A Life of Their Own: What Our Editors Are Reading | Sojourners

A Life of Their Own: What Our Editors Are Reading

Writer and actor B.J. Novak in 2012 | photo via Wikimedia Commons.

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Have you ever noticed how certain things seem to have a life of their own? Let me explain: From time to time, a piece of art, a song, a book, or even a face unexpectedly receives universal approval and then there seems to be no end to how it can be referenced, advertised, TikToked, or memed. Some might say this phenomenon is a testament to that thing's popularity or virality (despite living through a pandemic, I didn’t know “virality” was a word until this week). The cynical take is that, because we live under racial capitalism, “popularity” is determined by that which is deemed profitable.

Okay, that’s enough of my Marxist diatribe. A more lighthearted take is that humans, and the things we create, have the potential to touch other people’s lives even after we’ve gone the way of all flesh. I think that’s one of my favorite things about being a writer and an editor: Long after I am gone, the words I have labored over and the relationships I have forged will continue into kingdom come. Below are stories from this past week that have taken on a life of their own. Who knows where they will go from here.

1. You Can’t Relationship Your Way Out of Racial Capitalism
How are Christians supposed to love their neighbors in an economy like this? By Adam Joyce via sojo.net.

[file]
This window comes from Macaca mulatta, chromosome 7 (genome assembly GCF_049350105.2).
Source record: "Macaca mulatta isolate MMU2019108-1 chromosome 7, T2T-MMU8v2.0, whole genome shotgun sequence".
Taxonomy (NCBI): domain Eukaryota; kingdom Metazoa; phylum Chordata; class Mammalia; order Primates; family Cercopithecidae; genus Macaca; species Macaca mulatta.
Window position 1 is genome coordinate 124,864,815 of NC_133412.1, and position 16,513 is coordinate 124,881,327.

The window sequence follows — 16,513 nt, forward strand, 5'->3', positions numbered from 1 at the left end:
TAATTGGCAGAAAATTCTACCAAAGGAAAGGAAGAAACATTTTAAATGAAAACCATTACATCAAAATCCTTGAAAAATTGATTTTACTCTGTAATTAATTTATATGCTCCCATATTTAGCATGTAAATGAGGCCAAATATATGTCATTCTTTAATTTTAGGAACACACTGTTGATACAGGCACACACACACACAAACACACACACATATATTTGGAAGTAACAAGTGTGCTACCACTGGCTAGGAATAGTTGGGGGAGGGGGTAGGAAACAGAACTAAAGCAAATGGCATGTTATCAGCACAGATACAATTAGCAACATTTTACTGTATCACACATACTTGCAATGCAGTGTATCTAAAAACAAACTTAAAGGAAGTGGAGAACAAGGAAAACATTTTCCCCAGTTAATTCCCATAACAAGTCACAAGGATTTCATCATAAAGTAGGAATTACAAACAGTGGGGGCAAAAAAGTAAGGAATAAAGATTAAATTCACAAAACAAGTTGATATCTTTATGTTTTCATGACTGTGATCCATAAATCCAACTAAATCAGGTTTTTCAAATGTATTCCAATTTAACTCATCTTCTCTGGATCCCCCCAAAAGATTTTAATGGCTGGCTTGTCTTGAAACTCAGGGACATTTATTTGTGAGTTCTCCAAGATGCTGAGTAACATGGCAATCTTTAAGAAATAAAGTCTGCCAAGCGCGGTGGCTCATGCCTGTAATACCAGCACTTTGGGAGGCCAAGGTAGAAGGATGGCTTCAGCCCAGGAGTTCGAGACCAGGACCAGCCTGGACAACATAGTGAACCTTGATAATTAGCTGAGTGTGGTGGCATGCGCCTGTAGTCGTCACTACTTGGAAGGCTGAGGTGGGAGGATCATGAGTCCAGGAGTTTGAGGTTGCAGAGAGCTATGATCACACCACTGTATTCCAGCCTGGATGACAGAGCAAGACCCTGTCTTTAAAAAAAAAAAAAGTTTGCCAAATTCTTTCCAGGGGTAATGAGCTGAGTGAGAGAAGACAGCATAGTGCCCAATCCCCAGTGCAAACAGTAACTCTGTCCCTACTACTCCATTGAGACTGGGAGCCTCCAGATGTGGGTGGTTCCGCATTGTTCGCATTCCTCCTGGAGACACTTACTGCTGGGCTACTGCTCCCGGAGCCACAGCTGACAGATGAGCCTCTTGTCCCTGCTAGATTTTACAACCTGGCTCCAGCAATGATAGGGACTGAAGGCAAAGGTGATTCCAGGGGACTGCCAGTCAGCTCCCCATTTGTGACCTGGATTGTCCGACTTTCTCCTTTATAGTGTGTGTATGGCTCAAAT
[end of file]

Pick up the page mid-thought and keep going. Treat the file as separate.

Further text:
2. What Happens When Your Favorite Thing Goes Viral?
A 2002 song by the Mountain Goats about a doomed divorce is suddenly big on TikTok. Why? By Rebecca Jennings via vox.com.

3. Is Pope Francis a Liberation Theologian?
The first Latin American pope has a reputation for supporting the poor and confronting systems that oppress. But does that make him a liberation theologian? By Dean Dettloff via sojo.net.

4. The Afterlife of Rachel Held Evans
When the beloved Christian thinker died, at thirty-seven, she left behind a legacy of constant spiritual questioning — and an unfinished memoir. By Eliza Griswold via newyorker.com.

5. Here’s How Your Church Can Help Survivors of Domestic Violence
Practical ways faith communities can recognize and prevent domestic violence while supporting those experiencing it. By Maryclare Beche via sojo.net.

6. Evacuated Afghans Need More Aid, Say Advocates, Faith Leaders
Despite resettlement efforts, at least 55,000 Afghan refugees remain at military bases in the United States. By Ali McCadden via sojo.net.

7. The Idolatry of Loving Nation More Than Neighbors
We must practice disassociating from our national identities in order to fully embrace our identity in Christ. By Stephen Mattson via sojo.net.

8. Street Papers Want To Help Homeless People. Do They?
Since the ’90s, street papers have sought to provide job opportunities and better advocacy for people experiencing homelessness. By Madison Muller via sojo.net.

9. Kaepernick’s Resilience Shines Despite Artistic Flaws in New Show
‘Colin in Black & White’ shows the complex upbringing of the man whose kneeling protest became a symbol. By Rebecca Riley via sojo.net.

10. Boogiein’ in the Dark With Critical Race Theory
Critical race theory and intersectionality help us see that "whiteness" keeps everyone in bondage. In the undercommons and ghettos of the Black radical tradition, there are voices crying out in the wilderness, imagining new ways of relating to one another before it’s too late. By Josiah R. Daniels via christiansocialism.com.

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